Sanders’ per­for­mance was effec­tive, but not pol­ished, and he stuck to his tried-and-true debate method of stub­born­ly grind­ing through uti­liz­ing well honed argu­ments with all the finesse of a bulldozer.

Out­side of pre­sent­ing his tried and test­ed argu­ments, his respons­es were more mixed. He prompt­ly returned fire when Michael Bloomberg took a cheap shot at him by claim­ing that the Rus­sians were sup­port­ing his cam­paign. Sanders declared he would take a tough stance against Putin as Pres­i­dent, then high­lighred Bloomberg’s inabil­i­ty to crit­i­cize China’s dic­ta­tor Xi Jin­ping.

On the oth­er hand, Sanders did allow Pete Buttigieg to get under his skin.

Buttigieg was anoth­er can­di­date who stuck to his pre­vi­ous debate strategy.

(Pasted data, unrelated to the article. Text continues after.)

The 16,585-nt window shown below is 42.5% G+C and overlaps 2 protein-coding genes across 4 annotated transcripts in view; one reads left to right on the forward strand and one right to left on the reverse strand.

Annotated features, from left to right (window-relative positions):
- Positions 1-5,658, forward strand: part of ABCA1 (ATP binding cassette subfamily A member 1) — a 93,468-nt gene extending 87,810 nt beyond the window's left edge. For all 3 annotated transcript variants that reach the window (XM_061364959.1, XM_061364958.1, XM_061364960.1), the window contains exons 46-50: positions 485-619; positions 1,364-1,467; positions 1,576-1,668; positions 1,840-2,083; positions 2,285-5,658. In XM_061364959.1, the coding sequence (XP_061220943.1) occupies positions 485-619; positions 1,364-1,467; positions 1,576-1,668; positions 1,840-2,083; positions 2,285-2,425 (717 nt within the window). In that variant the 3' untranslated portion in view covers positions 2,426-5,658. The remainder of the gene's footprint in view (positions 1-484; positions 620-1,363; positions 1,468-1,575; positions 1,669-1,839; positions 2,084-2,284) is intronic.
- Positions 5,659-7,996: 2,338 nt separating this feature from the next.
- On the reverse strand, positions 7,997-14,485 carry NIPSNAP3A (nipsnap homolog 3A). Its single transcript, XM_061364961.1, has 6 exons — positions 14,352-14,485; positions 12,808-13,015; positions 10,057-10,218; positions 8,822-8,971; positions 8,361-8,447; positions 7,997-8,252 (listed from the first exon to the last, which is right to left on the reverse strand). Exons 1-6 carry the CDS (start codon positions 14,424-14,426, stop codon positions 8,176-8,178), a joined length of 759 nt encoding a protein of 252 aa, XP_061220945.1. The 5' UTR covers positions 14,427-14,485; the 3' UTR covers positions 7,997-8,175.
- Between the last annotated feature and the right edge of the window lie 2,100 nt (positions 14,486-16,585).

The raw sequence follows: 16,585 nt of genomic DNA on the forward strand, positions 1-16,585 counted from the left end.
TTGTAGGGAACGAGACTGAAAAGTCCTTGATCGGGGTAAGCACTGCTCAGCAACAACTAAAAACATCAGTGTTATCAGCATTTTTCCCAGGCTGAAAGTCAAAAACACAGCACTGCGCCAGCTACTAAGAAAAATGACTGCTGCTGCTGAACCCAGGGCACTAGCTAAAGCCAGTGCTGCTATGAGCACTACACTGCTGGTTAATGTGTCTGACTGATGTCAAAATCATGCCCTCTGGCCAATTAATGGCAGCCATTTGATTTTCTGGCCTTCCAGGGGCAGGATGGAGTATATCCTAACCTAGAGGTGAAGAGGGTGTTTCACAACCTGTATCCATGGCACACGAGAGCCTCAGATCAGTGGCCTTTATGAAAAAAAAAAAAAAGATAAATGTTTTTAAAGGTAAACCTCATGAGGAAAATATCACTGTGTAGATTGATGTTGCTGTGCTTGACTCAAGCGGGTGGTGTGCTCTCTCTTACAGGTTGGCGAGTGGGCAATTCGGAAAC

He made prodi­gious use of “soar­ing rhetoric” (as The New York Times’ Nicholas Kristof put it) – offer­ing lofty dec­la­ra­tions devoid of specificity.

The mean oppor­tunism that was on dis­play in the Neva­da debate also came out, as he con­sis­tent­ly inter­rupt­ed and talked over oth­er candidates.

He man­aged to rile up Sanders in a debate over Cuba (using sim­i­lar rhetor­i­cal tac­tics to those he has used in his appar­ent blood-feud with Amy Klobuchar).

War­ren also had a strong debate per­for­mance, large­ly by indulging her very obvi­ous dis­like of Michael Bloomberg. She ham­mered him once again for his non-dis­­­clo­­sure agree­ments in harass­ment cas­es and his fail­ure to release his tax returns, but the blows did not pack the same punch as in the Las Vegas debate.

War­ren also took a few swipes at Bernie Sanders, say­ing that she agreed with many of his poli­cies, but stat­ing that she believes she would make a bet­ter pres­i­dent due to her record of achieve­ments (a mantra sim­i­lar to Hillary Clin­ton’s “I’m a pro­gres­sive that likes to get stuff done” in 2016).

Joe Biden had a strong debate per­for­mance, one of his best so far.